March 1, 2012 / 10:07 PM / 8 years ago

UPDATE 1-Texas grid warns of tight summer power supply

* Grid agency expects to use emergency procedures this summer

* NRG Energy has restarted 688 MW of idled generation

* STP reactor seen back before summer demand kicks in (Adds detail from agency, companies)

By Eileen O’Grady

HOUSTON, March 1 (Reuters) - The Texas electric grid operator warned on Thursday that the state will likely see another hot summer that will strain power supplies.

Texans consumed a record amount of electricity in the summer of 2011, when air conditioners revved up during the state’s hottest summer on record. The Electric Reliability Council of Texas (ERCOT) declared emergencies on a half dozen days in August to avoid rolling power outages.

“Based on the National Weather Service’s three-month outlook, we are expecting above-normal temperatures this summer - though not as extreme as last summer,” said Kent Saathoff, ERCOT’s vice president of grid operations and system planning said in a statement.

Saathoff said ERCOT expects to use emergency procedures and conservation calls when supplies are tight to avoid rolling outages or a larger statewide blackout.

In a preliminary report ahead of the summer, ERCOT said it raised its peak demand projection to 67,492 megawatts, nearly 1,300 MW above what would be expected in a “normal” weather scenario, but 887 MW below the 2011 peak of 68,379 MW.

ERCOT has warned that rolling outages could occur more frequently over the next few summers as an electric surplus shrinks dramatically as plants retire due to stricter environmental rules and new-plant construction is hampered by low wholesale prices and a lack of available financing.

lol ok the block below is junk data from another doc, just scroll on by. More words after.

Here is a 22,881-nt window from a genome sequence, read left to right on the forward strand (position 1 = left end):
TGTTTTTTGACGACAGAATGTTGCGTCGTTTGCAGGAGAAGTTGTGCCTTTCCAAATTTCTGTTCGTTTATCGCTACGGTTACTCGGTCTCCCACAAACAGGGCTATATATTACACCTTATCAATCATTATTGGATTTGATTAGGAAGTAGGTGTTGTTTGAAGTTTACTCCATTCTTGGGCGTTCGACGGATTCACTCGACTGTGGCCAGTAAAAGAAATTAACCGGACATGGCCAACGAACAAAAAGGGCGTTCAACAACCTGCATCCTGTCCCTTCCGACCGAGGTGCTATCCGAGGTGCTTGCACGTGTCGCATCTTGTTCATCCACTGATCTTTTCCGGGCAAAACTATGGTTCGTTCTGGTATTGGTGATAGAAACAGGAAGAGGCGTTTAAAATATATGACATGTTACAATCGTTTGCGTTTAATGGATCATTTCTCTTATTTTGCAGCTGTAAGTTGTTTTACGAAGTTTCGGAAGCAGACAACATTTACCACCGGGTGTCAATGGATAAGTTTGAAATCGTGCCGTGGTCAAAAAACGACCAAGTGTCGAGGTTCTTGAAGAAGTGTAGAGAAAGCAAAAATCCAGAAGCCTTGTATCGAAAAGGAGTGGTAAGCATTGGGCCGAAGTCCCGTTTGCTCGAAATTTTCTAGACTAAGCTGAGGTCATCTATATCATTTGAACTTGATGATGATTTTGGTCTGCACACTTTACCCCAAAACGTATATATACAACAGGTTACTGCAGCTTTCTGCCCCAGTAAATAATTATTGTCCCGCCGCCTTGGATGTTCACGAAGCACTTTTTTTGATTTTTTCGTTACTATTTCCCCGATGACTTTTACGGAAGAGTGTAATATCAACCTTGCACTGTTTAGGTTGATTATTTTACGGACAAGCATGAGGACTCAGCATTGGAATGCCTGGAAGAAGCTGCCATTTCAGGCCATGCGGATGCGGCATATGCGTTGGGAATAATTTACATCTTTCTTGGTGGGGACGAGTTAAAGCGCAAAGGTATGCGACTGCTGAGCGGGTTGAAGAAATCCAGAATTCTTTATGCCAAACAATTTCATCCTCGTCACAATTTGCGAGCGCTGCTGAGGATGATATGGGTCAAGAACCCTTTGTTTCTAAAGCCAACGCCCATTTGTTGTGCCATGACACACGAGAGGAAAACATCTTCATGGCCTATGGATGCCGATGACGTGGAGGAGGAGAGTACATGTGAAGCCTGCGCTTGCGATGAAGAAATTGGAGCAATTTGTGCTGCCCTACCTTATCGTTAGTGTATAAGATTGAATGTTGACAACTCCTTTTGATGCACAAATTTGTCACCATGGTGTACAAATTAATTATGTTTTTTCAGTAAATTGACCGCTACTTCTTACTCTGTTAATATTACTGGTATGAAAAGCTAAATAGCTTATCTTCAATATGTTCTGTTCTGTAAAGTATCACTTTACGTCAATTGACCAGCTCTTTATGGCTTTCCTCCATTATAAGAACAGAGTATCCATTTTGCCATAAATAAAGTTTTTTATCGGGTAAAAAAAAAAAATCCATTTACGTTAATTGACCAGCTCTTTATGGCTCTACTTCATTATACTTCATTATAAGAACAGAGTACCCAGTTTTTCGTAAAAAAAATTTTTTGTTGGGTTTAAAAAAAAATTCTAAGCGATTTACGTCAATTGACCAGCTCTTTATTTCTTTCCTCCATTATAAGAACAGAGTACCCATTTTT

Saathoff said the agency was working with state regulators to expand programs to curtail power load in emergency situations and to recall idled power plants to supply additional power.

The grid agency expects to have 73,300 MW of available generation, little-changed from last year as completion of a new coal-fired plant in the state has been delayed one year.

ERCOT took the unusual step to sign “last resort” contracts last summer to bring back 400 MW of mothballed generation as a cushion against blackouts, but some units were unable to restart on short notice.

About 1,500 MW of generation in ERCOT that is currently mothballed could be returned to service with one to four months notice, the agency said.

The ERCOT board late last month approved a process to allow the agency to recall idled units for capacity, but Saathoff said ERCOT has no plans currently to do so.

He said the preliminary report was designed to alert generation owners of upcoming conditions “and let them make the business decisions of whether to bring back mothballed units.”

If extended generation problems are seen before May 1, ERCOT could pursue the option of recalling old units, Saathoff said.

NRG Energy, the state’s second-largest generator, has brought three older, natural gas-fired units totaling 688 MW out of mothball status for the summer, said NRG spokesman Dave Knox on Thursday.

“The remaining generation we evaluate on a weekly basis,” he said.

NRG executives said this week that Unit 2 at the South Texas Project nuclear plant should return to service from an extended outage in mid-April, well before summer demand builds.

Luminant, the state’s largest power supplier, has not made a decision to restart mothballed units, a spokeswoman said Thursday. Luminant has about 1,655 MW in mothball status.

However, a federal court’s move to delay implementation of a new air pollution rule is expected to allow Luminant to continue to run two, 583-MW units at its Monticello coal-fired plant this summer. Luminant earlier planned to shut the units.

ERCOT market participants and state regulators are working to balance the short-term need for more supply to avoid blackouts with the longer-term need to send price signals to encourage construction of new power plants in the state. (Reporting by Eileen O’Grady; Editing by David Gregorio and Lisa Shumaker)

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